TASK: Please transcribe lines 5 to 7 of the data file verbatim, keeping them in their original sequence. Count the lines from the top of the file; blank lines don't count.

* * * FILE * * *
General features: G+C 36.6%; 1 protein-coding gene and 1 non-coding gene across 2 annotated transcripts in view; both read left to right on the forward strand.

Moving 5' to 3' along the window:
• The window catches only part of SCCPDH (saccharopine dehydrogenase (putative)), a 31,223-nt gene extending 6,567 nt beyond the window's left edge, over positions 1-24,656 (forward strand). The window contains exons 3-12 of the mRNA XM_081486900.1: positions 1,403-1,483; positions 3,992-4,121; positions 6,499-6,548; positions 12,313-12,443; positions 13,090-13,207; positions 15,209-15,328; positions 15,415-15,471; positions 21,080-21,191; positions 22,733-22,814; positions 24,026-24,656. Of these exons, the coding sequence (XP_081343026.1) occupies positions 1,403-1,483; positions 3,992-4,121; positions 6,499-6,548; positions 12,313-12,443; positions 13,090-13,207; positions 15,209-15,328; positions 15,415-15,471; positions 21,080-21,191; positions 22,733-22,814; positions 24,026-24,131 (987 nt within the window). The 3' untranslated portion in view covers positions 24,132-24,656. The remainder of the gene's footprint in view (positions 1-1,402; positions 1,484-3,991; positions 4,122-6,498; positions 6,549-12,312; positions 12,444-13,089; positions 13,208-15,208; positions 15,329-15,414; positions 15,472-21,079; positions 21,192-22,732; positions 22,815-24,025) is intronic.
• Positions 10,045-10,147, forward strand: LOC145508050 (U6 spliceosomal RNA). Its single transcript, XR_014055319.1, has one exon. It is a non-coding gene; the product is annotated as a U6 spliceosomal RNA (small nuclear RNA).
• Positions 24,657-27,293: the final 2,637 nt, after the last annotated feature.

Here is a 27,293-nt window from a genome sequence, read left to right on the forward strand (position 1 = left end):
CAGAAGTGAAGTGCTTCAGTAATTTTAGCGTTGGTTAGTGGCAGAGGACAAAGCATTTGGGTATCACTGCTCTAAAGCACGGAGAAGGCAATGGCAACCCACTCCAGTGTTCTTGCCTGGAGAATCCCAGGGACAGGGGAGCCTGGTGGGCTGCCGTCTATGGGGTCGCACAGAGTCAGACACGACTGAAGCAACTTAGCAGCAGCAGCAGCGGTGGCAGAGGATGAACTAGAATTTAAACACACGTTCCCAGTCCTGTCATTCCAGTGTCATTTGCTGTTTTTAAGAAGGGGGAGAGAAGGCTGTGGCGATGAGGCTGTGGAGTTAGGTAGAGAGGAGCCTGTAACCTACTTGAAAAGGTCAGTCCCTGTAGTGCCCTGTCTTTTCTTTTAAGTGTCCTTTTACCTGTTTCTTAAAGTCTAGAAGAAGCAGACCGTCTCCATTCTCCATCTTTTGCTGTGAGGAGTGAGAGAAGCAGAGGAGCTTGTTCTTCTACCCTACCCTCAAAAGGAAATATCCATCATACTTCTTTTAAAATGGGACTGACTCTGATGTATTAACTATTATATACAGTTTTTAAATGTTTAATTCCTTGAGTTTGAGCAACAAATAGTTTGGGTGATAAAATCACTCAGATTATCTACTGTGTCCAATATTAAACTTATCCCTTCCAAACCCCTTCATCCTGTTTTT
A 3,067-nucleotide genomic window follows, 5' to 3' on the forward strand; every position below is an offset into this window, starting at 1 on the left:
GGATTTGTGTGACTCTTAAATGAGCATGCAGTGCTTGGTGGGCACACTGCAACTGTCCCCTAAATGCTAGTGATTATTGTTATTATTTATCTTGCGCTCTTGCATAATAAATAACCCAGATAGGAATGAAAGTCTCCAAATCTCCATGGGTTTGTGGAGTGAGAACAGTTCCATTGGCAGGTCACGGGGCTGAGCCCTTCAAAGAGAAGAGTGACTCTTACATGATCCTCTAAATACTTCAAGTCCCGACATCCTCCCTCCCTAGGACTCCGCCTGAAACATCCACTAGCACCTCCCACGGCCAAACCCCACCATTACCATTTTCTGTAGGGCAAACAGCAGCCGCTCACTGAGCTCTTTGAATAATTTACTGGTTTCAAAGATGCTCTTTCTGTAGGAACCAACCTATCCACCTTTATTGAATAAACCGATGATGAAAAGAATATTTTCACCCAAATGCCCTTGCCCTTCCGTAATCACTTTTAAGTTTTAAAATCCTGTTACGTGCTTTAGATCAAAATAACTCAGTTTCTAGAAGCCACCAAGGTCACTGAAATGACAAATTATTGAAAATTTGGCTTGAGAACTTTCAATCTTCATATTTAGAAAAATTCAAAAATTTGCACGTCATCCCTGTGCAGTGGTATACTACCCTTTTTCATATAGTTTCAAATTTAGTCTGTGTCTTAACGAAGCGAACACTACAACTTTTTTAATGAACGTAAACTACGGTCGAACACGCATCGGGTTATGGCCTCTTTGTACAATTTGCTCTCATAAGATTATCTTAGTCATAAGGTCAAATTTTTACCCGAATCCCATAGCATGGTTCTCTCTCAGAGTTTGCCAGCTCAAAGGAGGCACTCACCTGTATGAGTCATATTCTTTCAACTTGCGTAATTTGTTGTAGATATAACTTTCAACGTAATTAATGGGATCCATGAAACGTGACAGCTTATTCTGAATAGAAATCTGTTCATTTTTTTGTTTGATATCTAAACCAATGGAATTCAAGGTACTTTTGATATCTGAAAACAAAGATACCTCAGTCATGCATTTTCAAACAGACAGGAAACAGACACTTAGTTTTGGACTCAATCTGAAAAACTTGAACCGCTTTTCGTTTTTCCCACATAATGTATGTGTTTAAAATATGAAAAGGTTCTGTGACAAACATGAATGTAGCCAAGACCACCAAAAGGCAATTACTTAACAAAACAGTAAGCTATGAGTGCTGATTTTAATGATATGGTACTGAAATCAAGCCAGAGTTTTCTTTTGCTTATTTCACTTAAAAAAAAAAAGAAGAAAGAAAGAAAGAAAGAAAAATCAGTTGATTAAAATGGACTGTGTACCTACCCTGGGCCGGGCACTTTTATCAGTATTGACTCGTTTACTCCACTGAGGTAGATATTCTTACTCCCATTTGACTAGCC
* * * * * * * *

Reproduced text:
• Positions 24,657-27,293: the final 2,637 nt, after the last annotated feature.

Here is a 27,293-nt window from a genome sequence, read left to right on the forward strand (position 1 = left end):
CAGAAGTGAAGTGCTTCAGTAATTTTAGCGTTGGTTAGTGGCAGAGGACAAAGCATTTGGGTATCACTGCTCTAAAGCACGGAGAAGGCAATGGCAACCCACTCCAGTGTTCTTGCCTGGAGAATCCCAGGGACAGGGGAGCCTGGTGGGCTGCCGTCTATGGGGTCGCACAGAGTCAGACACGACTGAAGCAACTTAGCAGCAGCAGCAGCGGTGGCAGAGGATGAACTAGAATTTAAACACACGTTCCCAGTCCTGTCATTCCAGTGTCATTTGCTGTTTTTAAGAAGGGGGAGAGAAGGCTGTGGCGATGAGGCTGTGGAGTTAGGTAGAGAGGAGCCTGTAACCTACTTGAAAAGGTCAGTCCCTGTAGTGCCCTGTCTTTTCTTTTAAGTGTCCTTTTACCTGTTTCTTAAAGTCTAGAAGAAGCAGACCGTCTCCATTCTCCATCTTTTGCTGTGAGGAGTGAGAGAAGCAGAGGAGCTTGTTCTTCTACCCTACCCTCAAAAGGAAATATCCATCATACTTCTTTTAAAATGGGACTGACTCTGATGTATTAACTATTATATACAGTTTTTAAATGTTTAATTCCTTGAGTTTGAGCAACAAATAGTTTGGGTGATAAAATCACTCAGATTATCTACTGTGTCCAATATTAAACTTATCCCTTCCAAACCCCTTCATCCTGTTTTT